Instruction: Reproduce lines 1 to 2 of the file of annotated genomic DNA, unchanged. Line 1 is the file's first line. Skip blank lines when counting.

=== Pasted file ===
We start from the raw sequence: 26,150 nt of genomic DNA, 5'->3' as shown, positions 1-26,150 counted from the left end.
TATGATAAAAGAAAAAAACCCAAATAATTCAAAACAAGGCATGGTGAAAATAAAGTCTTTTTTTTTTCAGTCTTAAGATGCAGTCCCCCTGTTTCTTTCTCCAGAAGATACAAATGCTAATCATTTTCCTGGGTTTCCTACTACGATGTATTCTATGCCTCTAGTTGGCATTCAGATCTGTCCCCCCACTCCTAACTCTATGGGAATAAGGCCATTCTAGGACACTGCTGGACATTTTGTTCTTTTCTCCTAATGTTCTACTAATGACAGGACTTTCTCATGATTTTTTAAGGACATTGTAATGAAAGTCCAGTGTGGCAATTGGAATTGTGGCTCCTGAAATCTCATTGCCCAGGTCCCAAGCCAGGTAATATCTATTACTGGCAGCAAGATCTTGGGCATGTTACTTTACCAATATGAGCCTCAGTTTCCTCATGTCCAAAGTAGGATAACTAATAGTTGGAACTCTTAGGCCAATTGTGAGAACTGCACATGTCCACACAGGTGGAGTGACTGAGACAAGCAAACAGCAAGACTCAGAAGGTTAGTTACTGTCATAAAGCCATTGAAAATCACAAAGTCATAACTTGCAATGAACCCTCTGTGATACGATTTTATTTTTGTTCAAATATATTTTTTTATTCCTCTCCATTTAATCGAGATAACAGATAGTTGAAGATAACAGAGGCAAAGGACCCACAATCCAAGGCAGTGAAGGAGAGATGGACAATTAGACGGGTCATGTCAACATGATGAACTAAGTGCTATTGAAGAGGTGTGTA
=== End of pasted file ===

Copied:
We start from the raw sequence: 26,150 nt of genomic DNA, 5'->3' as shown, positions 1-26,150 counted from the left end.
TATGATAAAAGAAAAAAACCCAAATAATTCAAAACAAGGCATGGTGAAAATAAAGTCTTTTTTTTTTCAGTCTTAAGATGCAGTCCCCCTGTTTCTTTCTCCAGAAGATACAAATGCTAATCATTTTCCTGGGTTTCCTACTACGATGTATTCTATGCCTCTAGTTGGCATTCAGATCTGTCCCCCCACTCCTAACTCTATGGGAATAAGGCCATTCTAGGACACTGCTGGACATTTTGTTCTTTTCTCCTAATGTTCTACTAATGACAGGACTTTCTCATGATTTTTTAAGGACATTGTAATGAAAGTCCAGTGTGGCAATTGGAATTGTGGCTCCTGAAATCTCATTGCCCAGGTCCCAAGCCAGGTAATATCTATTACTGGCAGCAAGATCTTGGGCATGTTACTTTACCAATATGAGCCTCAGTTTCCTCATGTCCAAAGTAGGATAACTAATAGTTGGAACTCTTAGGCCAATTGTGAGAACTGCACATGTCCACACAGGTGGAGTGACTGAGACAAGCAAACAGCAAGACTCAGAAGGTTAGTTACTGTCATAAAGCCATTGAAAATCACAAAGTCATAACTTGCAATGAACCCTCTGTGATACGATTTTATTTTTGTTCAAATATATTTTTTTATTCCTCTCCATTTAATCGAGATAACAGATAGTTGAAGATAACAGAGGCAAAGGACCCACAATCCAAGGCAGTGAAGGAGAGATGGACAATTAGACGGGTCATGTCAACATGATGAACTAAGTGCTATTGAAGAGGTGTGTA